A few days ago, when I blamed blogging on my bladder, I received this comment:
lol found you on Blogher and I came here thinking you were gonna blame blogging for a weak bladder LOL…for me…I am like a camel, I will put off going pee until I “just finish this last little paragraph…” hahahahaha great post.
It got me thinking—about a number of things. One is that a camel has a huge lump where it stores all that water, and I surely wouldn’t want that. (Then I did a little research and found that a camel’s hump is really fat tissue stored in one place rather than providing the insulating effect of spreading the “wealth” of fat throughout its body as most mammals do; it is highly efficient at storing and using water and can go for months without drinking and has urine like syrup.) I don’t want to be a camel.
But Cheri’s comment (and NaBloPoMo, actually) made me think of my spiritual life—and my camel tendencies there. Before NaBloPoMo, I noticed that while I tried to have a daily quiet time with God, I often “got it done” and then went on with the day. But when I was preparing my weekly blog post, I definitely took more time to reflect, absorb what God was saying to me, consider what actions I should be taking, and, generally enjoyed being a Christian a whole lot more—and gave myself permission to write. It was my big dose of Living Water for the week, while the weekdays tended to be mere sips.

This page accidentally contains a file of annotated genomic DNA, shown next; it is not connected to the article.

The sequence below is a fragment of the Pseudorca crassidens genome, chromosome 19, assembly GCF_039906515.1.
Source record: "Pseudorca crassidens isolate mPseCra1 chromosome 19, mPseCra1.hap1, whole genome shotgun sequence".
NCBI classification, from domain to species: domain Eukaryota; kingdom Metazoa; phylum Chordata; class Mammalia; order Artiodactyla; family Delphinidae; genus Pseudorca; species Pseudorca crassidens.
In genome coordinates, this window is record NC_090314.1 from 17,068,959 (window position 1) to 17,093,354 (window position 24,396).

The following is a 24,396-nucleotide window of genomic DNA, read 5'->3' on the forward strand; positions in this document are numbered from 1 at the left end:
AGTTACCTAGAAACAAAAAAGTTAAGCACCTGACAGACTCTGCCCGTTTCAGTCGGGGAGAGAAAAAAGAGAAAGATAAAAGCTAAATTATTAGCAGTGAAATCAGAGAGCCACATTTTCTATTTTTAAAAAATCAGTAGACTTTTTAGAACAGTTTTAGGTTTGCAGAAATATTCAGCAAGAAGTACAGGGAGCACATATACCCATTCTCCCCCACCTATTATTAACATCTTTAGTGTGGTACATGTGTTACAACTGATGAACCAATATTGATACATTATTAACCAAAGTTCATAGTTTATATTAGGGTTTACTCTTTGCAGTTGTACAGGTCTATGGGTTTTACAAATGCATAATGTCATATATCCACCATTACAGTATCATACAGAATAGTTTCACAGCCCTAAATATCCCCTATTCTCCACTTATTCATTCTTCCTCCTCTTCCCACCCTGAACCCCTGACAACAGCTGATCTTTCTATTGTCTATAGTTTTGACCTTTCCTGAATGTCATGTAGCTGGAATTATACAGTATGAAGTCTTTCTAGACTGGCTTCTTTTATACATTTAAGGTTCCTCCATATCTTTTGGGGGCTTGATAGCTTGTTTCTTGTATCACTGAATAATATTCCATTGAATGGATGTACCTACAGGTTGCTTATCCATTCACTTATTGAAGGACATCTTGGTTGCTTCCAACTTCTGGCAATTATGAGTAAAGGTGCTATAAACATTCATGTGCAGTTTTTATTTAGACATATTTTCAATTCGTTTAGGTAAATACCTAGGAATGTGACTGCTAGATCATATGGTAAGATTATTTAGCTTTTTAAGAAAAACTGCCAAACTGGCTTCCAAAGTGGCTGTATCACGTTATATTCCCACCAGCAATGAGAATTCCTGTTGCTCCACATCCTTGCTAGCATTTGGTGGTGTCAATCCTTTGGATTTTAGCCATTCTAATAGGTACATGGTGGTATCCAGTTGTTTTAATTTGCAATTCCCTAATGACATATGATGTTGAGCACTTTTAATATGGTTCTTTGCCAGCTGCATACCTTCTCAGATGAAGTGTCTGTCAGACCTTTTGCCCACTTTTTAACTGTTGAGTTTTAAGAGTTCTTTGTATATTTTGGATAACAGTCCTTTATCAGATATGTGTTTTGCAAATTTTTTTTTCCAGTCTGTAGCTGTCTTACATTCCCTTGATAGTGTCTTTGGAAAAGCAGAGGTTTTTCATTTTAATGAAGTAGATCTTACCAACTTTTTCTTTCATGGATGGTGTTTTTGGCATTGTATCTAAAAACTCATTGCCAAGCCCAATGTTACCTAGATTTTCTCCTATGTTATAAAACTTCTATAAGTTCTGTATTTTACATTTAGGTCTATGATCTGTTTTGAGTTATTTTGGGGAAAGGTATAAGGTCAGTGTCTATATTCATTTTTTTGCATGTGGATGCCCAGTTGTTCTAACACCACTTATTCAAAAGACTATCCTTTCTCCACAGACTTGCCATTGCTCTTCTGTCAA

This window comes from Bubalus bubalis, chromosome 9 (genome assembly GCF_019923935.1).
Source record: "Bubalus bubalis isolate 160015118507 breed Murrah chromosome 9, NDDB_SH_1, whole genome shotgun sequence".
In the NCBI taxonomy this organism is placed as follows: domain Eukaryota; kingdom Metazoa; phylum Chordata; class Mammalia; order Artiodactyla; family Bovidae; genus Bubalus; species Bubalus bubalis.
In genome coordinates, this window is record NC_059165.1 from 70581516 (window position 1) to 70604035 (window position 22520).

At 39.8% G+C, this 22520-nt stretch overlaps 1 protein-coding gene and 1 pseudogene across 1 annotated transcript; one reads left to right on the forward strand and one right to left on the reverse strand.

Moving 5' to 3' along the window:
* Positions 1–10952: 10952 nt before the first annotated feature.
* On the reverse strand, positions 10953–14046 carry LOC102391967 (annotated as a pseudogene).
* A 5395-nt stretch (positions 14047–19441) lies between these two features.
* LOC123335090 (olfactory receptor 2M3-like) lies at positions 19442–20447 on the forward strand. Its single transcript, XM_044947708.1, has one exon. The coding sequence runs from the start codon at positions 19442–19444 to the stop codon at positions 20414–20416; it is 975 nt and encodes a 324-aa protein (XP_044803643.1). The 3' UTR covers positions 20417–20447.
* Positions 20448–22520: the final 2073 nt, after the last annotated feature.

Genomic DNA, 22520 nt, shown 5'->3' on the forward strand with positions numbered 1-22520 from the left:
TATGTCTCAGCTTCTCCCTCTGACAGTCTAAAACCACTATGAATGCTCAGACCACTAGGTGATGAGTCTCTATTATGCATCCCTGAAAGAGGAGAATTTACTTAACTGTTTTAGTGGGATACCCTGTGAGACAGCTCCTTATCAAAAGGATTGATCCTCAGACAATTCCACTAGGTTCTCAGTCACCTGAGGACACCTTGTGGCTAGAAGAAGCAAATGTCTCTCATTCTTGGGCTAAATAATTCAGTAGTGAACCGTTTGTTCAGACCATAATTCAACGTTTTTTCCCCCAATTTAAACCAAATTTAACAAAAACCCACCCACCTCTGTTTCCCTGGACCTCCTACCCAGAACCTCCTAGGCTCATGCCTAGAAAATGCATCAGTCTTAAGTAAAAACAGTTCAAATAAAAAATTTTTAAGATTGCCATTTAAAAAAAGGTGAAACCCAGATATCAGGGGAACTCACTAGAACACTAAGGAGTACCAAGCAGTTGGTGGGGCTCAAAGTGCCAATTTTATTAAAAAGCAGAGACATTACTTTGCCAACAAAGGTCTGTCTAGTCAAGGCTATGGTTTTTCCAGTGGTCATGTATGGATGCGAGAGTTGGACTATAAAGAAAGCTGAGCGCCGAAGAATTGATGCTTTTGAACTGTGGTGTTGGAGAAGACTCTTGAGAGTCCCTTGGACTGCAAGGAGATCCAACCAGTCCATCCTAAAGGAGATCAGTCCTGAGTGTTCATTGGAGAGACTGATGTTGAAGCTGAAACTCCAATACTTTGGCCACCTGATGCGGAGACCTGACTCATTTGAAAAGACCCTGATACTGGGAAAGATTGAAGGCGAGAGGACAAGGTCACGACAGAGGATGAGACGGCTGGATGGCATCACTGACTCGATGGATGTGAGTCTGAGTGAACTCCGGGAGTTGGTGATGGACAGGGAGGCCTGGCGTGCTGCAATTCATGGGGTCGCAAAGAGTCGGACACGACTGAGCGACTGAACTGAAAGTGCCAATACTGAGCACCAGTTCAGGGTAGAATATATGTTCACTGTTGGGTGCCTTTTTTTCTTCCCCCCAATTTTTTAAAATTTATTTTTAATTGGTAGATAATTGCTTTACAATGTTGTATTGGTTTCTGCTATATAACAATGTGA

While not every blog post for NaBloPoMo, or even Sound Off, is a spiritual reflection, it has required me to be more reflective, more purposeful and thoughtful in hearing God speak to me throughout my day (even if it is simply a blog blaming my bladder). Being challenged to write daily has been a challenge to more fully embrace the life God intended—living daily in His presence, indwelt by His Holy Spirit, and delving into his Word with purpose and delight.
This summer, while in my gardening mode, I began to notice a fern surrounding the base of an old oak in my yard. It was delightfully green and alive and, I thought, added some character to the trunk. After a few days of no rain and heat, I noticed the fern had died—or so it appeared. It was shriveled, dried, and brown. But to my surprise, almost immediately after the next rain, the fern was as lush as ever. I sought the next period of drought and storm to shoot photos of the plant (above) for it seemed a constant reminder of my need for daily doses of Living Water.
I am like that Samaritan woman at the well, to whom Jesus said, “Everyone who drinks this water will be thirsty again, but whoever drinks the water I give them will never thirst. Indeed, the water I give them will become in them a spring of water welling up to eternal life” (John 4:13-14). Note that he did not say those who drink will never need to drink again—instead, the water He gives becomes like a spring inside them.
Bladder beware! I am no camel.